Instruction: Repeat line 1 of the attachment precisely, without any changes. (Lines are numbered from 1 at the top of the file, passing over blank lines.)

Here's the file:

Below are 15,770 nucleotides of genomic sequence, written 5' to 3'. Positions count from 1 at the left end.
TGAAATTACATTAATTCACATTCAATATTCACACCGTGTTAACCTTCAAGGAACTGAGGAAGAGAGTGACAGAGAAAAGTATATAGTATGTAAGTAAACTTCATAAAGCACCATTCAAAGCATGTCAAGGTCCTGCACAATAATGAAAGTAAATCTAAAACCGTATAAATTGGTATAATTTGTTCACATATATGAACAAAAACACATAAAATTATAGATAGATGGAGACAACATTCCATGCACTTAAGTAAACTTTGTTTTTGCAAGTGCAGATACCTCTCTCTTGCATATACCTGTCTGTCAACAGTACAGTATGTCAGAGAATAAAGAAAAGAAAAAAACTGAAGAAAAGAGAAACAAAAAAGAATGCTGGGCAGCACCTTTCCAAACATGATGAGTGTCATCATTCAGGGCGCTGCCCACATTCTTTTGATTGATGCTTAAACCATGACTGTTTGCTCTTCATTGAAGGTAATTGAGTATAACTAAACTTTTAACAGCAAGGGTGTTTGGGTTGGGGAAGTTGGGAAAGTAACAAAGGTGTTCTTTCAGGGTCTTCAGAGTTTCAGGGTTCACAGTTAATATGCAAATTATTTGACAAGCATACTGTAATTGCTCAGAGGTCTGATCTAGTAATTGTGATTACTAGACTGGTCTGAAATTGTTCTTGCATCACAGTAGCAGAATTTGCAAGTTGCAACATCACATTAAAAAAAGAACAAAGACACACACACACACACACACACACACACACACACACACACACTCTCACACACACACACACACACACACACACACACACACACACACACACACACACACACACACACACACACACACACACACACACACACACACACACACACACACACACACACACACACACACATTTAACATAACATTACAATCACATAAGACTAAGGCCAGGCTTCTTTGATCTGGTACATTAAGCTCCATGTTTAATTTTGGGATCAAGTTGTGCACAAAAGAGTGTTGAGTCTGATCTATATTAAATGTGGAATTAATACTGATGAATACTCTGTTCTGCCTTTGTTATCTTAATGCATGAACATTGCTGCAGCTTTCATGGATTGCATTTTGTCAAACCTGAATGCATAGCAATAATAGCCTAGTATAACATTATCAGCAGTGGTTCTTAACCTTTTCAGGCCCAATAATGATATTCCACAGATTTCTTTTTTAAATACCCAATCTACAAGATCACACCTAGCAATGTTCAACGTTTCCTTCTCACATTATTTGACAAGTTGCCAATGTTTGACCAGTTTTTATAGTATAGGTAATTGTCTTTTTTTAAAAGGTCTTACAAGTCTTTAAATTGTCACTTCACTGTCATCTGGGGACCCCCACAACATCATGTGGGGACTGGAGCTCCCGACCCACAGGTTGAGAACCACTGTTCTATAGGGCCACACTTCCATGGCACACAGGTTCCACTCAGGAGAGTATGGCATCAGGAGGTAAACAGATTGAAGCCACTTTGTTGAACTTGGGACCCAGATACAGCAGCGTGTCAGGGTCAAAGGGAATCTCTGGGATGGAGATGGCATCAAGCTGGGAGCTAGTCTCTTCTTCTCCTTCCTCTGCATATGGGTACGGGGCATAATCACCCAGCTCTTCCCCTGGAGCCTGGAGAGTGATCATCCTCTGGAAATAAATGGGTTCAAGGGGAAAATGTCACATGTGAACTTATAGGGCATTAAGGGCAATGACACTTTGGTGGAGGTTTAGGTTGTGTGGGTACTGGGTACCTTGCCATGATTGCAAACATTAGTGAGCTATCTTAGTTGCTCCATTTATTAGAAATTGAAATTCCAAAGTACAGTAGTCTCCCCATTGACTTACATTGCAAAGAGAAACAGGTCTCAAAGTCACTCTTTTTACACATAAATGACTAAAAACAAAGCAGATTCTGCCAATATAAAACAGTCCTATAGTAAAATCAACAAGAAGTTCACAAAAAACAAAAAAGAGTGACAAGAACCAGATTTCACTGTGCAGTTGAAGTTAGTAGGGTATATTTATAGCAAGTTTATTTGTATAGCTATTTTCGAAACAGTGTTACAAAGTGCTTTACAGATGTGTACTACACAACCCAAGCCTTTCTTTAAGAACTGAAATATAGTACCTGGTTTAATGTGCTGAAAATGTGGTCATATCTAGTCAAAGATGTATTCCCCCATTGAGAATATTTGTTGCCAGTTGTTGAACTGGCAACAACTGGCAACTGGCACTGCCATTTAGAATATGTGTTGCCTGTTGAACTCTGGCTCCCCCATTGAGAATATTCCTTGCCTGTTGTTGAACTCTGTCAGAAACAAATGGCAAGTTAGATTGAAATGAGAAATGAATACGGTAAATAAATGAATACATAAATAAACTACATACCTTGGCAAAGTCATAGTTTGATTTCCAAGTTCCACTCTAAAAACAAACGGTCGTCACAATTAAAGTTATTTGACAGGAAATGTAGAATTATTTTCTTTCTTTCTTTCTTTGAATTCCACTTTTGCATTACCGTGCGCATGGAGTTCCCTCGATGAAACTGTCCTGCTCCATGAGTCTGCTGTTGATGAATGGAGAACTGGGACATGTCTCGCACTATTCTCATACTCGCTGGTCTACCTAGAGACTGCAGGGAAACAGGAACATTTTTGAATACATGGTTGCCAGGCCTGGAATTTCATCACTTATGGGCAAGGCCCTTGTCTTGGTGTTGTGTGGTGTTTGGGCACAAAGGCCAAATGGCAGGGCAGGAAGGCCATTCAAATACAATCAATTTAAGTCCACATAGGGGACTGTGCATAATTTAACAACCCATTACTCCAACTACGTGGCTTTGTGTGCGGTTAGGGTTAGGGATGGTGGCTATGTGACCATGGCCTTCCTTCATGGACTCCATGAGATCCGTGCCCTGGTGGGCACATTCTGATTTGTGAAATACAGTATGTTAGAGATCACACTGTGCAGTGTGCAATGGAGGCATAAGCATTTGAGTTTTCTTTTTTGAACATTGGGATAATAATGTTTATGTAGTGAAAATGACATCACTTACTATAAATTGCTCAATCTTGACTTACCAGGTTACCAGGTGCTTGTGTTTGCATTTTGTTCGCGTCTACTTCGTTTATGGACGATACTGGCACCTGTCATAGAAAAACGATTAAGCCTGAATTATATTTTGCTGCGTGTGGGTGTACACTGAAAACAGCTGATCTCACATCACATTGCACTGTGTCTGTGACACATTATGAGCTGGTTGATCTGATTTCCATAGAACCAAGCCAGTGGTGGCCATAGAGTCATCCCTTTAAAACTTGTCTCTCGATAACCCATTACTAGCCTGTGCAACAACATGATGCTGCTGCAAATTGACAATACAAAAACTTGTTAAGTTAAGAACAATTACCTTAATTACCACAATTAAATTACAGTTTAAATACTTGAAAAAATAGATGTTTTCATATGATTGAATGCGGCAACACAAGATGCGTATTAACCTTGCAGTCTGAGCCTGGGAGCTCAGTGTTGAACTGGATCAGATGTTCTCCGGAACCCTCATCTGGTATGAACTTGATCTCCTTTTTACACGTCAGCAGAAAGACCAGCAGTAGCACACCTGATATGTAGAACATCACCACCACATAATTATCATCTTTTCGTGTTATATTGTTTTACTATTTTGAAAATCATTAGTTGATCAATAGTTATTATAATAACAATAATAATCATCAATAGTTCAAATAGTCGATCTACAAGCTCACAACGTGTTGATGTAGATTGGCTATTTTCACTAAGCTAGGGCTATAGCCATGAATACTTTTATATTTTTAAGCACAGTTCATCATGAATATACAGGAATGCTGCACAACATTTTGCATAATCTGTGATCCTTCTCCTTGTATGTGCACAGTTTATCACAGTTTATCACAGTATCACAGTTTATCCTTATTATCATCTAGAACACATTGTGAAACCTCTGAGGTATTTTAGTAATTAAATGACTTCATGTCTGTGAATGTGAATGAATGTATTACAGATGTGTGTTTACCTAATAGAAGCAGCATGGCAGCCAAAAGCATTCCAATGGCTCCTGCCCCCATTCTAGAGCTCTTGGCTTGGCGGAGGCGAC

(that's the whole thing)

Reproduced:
Below are 15,770 nucleotides of genomic sequence, written 5' to 3'. Positions count from 1 at the left end.